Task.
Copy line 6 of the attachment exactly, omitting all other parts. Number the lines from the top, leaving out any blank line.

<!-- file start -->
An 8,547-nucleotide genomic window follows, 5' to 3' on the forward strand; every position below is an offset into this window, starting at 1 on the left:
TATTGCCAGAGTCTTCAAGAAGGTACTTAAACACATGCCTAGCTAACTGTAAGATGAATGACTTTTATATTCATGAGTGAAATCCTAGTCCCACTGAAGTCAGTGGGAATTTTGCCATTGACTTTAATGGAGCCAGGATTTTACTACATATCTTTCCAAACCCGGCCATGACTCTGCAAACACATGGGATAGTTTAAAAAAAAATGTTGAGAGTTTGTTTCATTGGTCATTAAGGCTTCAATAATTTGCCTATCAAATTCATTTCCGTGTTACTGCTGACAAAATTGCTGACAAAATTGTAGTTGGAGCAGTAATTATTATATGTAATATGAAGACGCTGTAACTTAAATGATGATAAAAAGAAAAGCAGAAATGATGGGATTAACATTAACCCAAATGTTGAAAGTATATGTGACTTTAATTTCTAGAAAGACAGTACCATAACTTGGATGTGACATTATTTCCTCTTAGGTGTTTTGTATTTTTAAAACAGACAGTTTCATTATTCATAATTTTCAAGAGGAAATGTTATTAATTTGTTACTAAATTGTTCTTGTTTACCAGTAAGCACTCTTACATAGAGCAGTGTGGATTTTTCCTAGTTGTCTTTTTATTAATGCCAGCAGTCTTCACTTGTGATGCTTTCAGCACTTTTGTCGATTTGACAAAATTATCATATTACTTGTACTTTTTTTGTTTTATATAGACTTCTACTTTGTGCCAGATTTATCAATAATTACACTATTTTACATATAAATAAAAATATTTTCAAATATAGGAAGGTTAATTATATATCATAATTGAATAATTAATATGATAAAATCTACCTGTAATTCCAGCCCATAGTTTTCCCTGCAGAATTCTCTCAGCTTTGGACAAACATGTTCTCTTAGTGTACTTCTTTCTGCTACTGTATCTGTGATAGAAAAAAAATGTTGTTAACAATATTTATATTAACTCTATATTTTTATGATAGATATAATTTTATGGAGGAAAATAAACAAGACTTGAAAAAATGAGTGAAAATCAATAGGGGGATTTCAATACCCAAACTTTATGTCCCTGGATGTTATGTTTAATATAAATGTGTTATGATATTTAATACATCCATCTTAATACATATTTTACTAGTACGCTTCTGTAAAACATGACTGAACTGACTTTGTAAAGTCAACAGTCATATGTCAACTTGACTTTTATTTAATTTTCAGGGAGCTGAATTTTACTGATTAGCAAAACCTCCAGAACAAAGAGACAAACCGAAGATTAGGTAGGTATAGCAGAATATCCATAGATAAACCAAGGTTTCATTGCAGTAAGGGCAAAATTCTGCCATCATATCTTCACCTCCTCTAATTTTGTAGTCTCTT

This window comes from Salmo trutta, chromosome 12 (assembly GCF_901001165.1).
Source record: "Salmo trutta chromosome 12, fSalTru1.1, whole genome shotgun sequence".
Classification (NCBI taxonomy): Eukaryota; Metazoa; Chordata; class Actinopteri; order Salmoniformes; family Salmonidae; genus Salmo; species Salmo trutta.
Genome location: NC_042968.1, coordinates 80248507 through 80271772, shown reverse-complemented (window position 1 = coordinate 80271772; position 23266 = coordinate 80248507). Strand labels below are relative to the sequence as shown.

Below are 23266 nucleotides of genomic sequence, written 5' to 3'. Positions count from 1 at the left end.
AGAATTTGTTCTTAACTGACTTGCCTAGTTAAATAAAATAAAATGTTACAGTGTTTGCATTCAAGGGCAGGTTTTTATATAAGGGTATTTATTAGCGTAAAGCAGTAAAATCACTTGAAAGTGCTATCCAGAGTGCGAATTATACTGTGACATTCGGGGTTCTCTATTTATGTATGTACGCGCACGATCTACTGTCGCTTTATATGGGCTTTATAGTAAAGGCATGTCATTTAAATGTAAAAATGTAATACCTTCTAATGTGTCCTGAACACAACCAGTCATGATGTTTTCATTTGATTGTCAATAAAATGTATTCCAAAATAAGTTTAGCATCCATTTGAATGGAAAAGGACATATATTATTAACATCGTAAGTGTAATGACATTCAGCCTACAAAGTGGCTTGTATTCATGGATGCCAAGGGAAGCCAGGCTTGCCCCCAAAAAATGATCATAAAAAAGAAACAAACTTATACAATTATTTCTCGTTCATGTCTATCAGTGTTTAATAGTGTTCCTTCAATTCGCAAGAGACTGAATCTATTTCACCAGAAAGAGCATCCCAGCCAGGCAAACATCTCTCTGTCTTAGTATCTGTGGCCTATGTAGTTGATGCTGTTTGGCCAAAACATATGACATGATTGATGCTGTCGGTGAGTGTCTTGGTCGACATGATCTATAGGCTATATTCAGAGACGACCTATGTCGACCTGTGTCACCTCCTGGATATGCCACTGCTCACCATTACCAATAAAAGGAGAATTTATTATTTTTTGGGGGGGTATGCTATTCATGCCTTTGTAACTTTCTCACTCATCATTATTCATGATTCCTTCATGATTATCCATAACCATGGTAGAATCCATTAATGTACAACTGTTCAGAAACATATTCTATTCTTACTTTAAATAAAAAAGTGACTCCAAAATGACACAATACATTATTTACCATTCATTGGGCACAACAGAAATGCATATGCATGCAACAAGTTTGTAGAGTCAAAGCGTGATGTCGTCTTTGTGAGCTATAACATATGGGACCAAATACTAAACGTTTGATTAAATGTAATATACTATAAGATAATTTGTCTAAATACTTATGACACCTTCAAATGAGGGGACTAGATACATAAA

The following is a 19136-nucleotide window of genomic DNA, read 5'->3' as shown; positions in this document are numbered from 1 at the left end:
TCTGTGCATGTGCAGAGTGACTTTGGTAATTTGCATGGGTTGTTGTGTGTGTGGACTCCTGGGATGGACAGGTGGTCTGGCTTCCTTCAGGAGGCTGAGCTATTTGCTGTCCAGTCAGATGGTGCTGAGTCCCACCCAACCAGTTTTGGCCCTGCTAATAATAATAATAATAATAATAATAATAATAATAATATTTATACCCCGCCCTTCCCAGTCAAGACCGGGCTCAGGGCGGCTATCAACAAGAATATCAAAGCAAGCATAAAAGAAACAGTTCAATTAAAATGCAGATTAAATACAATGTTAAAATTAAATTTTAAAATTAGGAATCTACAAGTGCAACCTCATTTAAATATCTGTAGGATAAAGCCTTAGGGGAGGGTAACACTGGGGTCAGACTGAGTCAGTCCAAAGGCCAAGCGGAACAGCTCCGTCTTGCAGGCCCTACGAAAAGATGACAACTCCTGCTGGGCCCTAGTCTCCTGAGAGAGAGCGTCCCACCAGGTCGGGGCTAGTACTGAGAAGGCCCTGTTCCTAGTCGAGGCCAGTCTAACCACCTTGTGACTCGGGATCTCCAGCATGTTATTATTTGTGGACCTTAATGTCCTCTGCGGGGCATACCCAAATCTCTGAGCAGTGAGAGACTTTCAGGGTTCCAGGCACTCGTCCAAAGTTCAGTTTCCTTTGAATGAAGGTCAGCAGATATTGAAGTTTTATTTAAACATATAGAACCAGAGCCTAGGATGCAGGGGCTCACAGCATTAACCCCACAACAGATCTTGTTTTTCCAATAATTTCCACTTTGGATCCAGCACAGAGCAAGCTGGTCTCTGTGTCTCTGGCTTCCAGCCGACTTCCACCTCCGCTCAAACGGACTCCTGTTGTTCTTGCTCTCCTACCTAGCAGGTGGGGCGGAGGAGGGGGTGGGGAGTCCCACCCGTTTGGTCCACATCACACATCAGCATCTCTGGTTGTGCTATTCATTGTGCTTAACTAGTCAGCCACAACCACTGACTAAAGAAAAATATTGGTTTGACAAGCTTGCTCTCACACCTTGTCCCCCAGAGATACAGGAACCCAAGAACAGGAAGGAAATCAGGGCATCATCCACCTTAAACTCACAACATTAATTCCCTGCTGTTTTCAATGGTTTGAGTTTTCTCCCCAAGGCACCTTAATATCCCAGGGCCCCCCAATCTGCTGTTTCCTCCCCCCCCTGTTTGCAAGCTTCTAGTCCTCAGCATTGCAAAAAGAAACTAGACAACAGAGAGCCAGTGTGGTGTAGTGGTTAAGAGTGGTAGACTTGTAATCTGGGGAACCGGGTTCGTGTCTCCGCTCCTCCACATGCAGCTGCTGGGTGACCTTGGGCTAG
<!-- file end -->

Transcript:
Genome location: NC_042968.1, coordinates 80248507 through 80271772, shown reverse-complemented (window position 1 = coordinate 80271772; position 23266 = coordinate 80248507). Strand labels below are relative to the sequence as shown.